From this desire for grafting, we now turn to an agricultural situation: a fig tree that has not borne fruit for a long time. Perhaps it’s my heart that has difficulty in desiring conversion? Maybe it has been this way for quite some time? But when we read Jesus’ parable, perhaps we are confused: we could think that it speaks to us of a fig tree that, despite all the care given to it by the gardener, doesn’t bear fruit. In reality, the parable speaks to me of my ingratitude—perhaps it’s reminding me of my habit of hoarding all that I have received. Everything that God gives me has a hoped-for fruit: to allow me to enter into the logic of giving. To receive the gifts of the One who only knows how to give, to recognize them in order to learn, with the donor’s help, to give myself: that’s the issue!
Also, the parable invites me not to contemplate the poor fig tree or even the owner threatening to cut it down, but the gardener! What about him? If we look at the story more closely, it’s surprising! He opposes the master’s order to cut down the fig tree; he wants to take care of a fig tree whose possible fruits in the future may not even return to him. He asks the master’s permission to work even harder for a barren fig tree. To top it all off, he asserts that he, the gardener, will never cut down this fig tree: if anyone is going to cut it down, it will be the master who’ll do it!
What a profound portrait of Jesus! It’s as if this distressing parable only exists to make us recognize, by means of contrast, the limitless goodness of Jesus’s mercy. Will we choose to trust such a friend?
At first, we might have doubted the connection between these two stories—these stories of disasters and that of this gardener who is so devoted, hoping for everything and trusting in everything, including the power of fertilizer. As we contemplate the gardener, he shows us how to fight the good fight: to believe, no matter what happens, that there is a Good Gardener who takes care of the fig tree that I am, no matter how convinced I am of being barren. The parable also teaches me to look to the future, which will show how much mercy’s gracious care in me has transformed me within my deepest center and has produced a ripe fruit: my poverty offered without resistance to mercy.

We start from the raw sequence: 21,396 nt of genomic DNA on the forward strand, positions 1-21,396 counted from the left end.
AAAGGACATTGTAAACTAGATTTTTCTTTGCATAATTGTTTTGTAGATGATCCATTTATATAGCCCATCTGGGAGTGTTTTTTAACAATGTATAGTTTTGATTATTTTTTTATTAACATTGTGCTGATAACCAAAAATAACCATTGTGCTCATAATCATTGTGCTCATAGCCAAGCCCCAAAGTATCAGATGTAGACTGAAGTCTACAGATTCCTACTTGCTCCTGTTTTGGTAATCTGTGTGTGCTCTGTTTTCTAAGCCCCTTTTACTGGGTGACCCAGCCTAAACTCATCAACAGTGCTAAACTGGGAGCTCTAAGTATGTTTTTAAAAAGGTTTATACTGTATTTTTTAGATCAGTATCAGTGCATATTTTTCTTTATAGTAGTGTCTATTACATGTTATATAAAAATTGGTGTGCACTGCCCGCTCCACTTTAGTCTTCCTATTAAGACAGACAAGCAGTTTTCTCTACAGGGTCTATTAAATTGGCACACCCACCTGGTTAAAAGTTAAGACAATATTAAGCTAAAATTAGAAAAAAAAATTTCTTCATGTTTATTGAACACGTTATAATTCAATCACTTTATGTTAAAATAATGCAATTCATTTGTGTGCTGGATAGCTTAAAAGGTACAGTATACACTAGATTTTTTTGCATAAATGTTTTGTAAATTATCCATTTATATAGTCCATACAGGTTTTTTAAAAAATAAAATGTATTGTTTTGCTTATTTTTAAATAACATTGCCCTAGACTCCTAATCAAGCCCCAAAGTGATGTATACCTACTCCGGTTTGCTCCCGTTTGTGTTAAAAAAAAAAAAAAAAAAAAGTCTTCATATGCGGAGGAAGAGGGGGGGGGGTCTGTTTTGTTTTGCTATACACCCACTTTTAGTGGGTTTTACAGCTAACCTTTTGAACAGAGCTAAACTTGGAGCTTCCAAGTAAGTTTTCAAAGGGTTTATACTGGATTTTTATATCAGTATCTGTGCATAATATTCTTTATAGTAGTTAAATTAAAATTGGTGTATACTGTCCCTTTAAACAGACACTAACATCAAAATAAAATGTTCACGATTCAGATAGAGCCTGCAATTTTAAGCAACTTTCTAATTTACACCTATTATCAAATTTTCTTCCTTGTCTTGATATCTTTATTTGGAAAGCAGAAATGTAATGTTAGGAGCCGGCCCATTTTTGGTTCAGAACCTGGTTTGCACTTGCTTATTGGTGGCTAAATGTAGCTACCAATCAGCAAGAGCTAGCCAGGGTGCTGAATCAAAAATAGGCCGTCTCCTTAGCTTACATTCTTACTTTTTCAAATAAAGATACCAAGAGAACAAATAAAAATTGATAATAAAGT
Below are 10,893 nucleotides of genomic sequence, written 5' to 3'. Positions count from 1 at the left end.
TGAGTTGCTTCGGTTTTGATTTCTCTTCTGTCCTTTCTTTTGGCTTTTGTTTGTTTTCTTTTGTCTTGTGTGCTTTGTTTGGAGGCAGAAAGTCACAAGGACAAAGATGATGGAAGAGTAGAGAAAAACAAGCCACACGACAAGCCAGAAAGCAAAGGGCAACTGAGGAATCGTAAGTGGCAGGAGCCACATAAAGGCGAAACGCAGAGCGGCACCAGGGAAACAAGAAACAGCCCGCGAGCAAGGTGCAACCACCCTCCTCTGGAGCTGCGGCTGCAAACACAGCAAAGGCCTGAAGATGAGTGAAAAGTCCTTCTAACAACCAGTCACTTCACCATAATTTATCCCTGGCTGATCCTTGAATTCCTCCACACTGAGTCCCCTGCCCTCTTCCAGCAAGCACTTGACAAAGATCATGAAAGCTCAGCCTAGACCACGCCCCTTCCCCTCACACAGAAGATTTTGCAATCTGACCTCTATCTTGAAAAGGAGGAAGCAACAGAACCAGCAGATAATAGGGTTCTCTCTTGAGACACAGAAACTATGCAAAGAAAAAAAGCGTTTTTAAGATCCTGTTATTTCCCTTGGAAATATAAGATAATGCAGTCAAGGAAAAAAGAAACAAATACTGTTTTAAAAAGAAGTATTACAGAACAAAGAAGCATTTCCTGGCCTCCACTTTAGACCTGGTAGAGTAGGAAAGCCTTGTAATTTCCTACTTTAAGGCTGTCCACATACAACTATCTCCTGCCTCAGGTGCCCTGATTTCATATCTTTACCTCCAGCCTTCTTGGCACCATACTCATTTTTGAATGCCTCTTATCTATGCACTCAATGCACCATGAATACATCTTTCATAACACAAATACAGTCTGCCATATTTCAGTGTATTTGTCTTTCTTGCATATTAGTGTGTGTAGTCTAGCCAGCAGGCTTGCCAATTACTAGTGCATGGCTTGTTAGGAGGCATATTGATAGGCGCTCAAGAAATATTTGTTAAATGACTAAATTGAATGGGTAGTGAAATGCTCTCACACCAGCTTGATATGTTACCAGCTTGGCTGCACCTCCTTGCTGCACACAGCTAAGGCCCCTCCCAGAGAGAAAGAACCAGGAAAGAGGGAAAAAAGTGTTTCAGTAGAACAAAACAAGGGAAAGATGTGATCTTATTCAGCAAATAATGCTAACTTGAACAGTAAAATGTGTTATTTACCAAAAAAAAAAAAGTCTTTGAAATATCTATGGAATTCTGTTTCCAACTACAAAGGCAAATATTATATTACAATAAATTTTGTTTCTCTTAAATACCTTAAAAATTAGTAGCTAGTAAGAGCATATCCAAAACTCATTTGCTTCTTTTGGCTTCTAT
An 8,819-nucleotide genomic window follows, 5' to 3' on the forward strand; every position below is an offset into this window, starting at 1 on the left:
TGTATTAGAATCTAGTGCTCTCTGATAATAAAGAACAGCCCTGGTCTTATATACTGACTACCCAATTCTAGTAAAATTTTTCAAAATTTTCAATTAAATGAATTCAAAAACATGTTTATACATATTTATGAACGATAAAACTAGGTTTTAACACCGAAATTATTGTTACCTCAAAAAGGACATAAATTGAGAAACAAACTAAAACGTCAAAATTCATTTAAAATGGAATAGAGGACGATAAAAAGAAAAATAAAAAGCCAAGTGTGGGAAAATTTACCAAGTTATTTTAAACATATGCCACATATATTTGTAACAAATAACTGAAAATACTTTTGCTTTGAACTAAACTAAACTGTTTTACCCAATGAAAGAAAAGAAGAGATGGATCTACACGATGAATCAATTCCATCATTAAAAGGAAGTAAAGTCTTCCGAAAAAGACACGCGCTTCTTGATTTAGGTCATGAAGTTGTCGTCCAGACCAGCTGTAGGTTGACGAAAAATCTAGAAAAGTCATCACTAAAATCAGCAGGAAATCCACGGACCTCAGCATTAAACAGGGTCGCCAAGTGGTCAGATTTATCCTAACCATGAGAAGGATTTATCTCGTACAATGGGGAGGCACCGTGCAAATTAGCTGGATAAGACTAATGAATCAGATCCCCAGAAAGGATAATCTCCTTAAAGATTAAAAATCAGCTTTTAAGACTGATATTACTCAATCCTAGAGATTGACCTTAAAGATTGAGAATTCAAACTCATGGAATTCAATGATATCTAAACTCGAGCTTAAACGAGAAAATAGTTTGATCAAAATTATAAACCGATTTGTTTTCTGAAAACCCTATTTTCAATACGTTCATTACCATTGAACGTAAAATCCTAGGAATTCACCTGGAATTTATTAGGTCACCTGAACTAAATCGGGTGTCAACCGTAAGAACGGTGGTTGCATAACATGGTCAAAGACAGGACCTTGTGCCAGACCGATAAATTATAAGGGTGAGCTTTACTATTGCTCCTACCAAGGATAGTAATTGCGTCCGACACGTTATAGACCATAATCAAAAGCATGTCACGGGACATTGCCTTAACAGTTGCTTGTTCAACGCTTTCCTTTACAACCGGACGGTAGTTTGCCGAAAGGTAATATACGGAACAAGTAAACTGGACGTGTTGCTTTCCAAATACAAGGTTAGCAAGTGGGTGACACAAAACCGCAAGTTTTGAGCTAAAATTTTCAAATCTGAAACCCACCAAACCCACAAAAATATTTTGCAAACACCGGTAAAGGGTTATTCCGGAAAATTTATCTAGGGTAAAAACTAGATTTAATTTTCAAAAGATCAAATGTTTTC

2. Lawrence of the Resurrection, poor witness of Mercy
THE LIFE OF BROTHER LAWRENCE (1614–1691)
Brother Lawrence is perhaps less familiar to you. I’d like to present a short introduction before listening to his testimony and experience of divine mercy:
Nicolas Herman was born in 1614 in Lorraine, France to a deeply Christian family. At the age of 18, he had a decisive spiritual experience when he contemplated a tree that had been stripped bare in winter: he found himself meditating on the Life that would bring back its greenness and fruitfulness in the spring. From then on, God the Creator was for him a personal and living being. Nicholas then chose the life of a soldier in the service of the Duke of Lorraine; twice he came close to death, and at the age of 21, a wound forced him to leave his military career. During his convalescence that followed, he decided to devote his life to God; he became a hermit but he didn’t find the peace he was looking for. Nicolas then left for Paris where he became a servant for a king’s advisor. At the age of 26, he decided there to enter the convent of the Discalced Carmelites on the rue de Vaugirard as a lay brother, and he received the name Brother Lawrence of the Resurrection. For fifteen years, he was the community’s cook and then shoemaker. His first ten years of religious life were spent in spiritual darkness, with a strong sense of his sins. But he surrendered to the Lord and practiced living simply under God’s gaze in all things and in every moment of the day. He found peace living this way. A radiant period then began: he received many visitors, like the famous François Fénelon. Brother Lawrence thus consumed his life in a simple relationship with God, to Whom he went on February 12, 1691, at the age of 77. A biography written by one of his friends would quickly make him known for his message on the practice of the presence of God. This teaching would spread very widely—even beyond Catholicism—especially in English-speaking circles where Brother Lawrence’s influence has been lasting.